Matt Niskanen
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Not quite as rough a run for Niskanen as for his defensive partner this week, but it still wasn't pretty - particularly against New Jersey, a game in which he (and the entire team) struggled to contain the Devils' second line.
Dmitry Orlov Orlov continues what has been a very strong season overall with an excellent week, despite the fact that he was paired up with a new defensive partner. Three points, no goals-against, and as many shots going towards opponents' nets as his own when he was on the ice? That'll do.
Brooks Orpik After missing the last three months or so with an injury, Orpik would have been forgiven if he'd struggled a bit in his return to the lineup. It's been anything but a struggle, though, as he's looked as good (if not better) this week as he had at any point prior to being injured. He capped it all off with a two-point performance against the Devils, which included his first-ever regular-season game-winning goal... and all you had to do was watch the reactions of his teammates to know how much that meant to every single one of them. Welcome back, Brooks.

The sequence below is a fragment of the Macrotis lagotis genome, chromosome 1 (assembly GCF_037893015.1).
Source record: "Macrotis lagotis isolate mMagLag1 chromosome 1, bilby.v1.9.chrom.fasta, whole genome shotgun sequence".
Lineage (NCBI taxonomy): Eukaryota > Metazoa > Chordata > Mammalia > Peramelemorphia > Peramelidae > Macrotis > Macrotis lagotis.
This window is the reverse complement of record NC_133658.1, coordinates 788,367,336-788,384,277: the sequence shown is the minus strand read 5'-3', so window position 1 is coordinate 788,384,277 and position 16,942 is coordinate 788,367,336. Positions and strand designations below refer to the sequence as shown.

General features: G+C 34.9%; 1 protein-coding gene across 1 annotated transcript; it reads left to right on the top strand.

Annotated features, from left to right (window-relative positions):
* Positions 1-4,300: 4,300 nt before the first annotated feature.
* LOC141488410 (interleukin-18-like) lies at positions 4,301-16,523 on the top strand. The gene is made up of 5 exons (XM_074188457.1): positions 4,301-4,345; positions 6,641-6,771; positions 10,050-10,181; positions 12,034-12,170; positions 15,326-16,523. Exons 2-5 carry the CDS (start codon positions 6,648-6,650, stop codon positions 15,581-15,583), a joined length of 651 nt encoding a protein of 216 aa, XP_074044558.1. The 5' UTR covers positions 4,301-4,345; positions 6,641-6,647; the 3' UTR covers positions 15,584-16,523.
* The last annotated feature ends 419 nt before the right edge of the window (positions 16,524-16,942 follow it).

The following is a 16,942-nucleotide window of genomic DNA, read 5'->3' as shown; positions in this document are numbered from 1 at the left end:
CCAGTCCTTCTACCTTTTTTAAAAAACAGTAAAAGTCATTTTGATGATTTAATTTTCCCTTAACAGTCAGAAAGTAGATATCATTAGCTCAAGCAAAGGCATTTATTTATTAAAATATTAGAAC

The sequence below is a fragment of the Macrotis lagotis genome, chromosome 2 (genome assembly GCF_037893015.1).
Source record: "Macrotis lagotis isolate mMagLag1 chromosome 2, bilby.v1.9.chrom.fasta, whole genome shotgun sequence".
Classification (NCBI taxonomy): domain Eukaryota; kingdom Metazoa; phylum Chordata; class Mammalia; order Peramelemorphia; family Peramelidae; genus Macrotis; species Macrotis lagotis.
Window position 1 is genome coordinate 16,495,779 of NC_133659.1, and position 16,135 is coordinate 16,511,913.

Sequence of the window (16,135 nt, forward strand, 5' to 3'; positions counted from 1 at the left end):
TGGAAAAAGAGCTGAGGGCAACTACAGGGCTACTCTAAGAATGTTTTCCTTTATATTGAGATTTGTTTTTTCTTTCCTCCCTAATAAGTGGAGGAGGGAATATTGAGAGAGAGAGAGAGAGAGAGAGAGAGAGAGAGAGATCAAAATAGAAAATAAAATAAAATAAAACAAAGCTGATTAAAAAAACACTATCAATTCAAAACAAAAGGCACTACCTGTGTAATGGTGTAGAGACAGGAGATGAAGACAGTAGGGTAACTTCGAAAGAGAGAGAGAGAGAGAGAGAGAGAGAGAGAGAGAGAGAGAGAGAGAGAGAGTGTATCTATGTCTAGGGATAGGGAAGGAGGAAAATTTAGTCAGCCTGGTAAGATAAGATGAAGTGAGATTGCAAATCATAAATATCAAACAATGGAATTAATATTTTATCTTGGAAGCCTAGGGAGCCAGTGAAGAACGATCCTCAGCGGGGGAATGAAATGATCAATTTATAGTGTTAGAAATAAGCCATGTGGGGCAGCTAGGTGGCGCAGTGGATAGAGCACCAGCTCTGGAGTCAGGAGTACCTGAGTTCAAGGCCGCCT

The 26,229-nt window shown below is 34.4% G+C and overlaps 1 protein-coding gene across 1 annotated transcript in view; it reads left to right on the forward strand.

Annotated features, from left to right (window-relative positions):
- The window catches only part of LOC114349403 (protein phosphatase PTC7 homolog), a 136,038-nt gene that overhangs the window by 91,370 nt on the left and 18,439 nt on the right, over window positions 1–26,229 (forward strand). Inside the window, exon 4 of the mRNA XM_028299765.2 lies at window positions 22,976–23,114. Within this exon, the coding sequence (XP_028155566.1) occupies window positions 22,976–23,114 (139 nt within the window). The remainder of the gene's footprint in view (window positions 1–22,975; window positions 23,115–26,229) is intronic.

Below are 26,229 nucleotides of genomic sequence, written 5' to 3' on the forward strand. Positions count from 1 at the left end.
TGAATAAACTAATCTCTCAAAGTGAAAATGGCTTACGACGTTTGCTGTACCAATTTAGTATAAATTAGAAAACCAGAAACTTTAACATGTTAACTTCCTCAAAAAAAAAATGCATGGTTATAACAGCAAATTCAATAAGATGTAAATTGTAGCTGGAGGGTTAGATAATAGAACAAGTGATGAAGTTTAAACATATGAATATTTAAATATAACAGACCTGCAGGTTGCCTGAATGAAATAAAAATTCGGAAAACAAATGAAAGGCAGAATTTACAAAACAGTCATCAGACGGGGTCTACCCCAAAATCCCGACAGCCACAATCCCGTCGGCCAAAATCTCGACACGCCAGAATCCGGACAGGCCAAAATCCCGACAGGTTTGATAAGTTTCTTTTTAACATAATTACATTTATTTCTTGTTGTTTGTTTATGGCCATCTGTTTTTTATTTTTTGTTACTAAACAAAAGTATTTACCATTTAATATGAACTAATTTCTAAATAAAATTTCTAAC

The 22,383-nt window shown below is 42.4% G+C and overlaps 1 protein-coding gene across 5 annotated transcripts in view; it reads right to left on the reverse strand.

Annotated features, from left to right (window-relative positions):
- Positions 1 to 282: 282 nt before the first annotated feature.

Nate Schmidt He definitely needed to be a bit stronger on John Tavares when the Islanders' captain drove to the net for the game-opening tally on Thursday night. Other than that, though, just another solid week for the team's most cheerful player (even if he was one of just three Caps to not register a point this week).
Nicklas Backstrom Picked up an assist on the power play against the Islanders for his 20th extra-man helper of the season, which leads all NHL forwards (and trails only Erik Karlsson and P.K. Subban for the overall lead). Not much happening beyond that for Backstrom this week besides some rough possession numbers against both the Kings and the Devils.
Jay Beagle
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Sounds like he could be about a week away, which is excellent news... even if it means Barry Trotz is about to be faced with some very tough decisions.
Andre Burakovsky The recent line shuffling may not have been the best thing for Burakovsky short-term; he "only" had two points this week (both against the Kings and both with his usual linemates) and struggled a bit possession-wise. Still, he's skating with more confidence and swagger than ever before and that's a great thing for him and the team.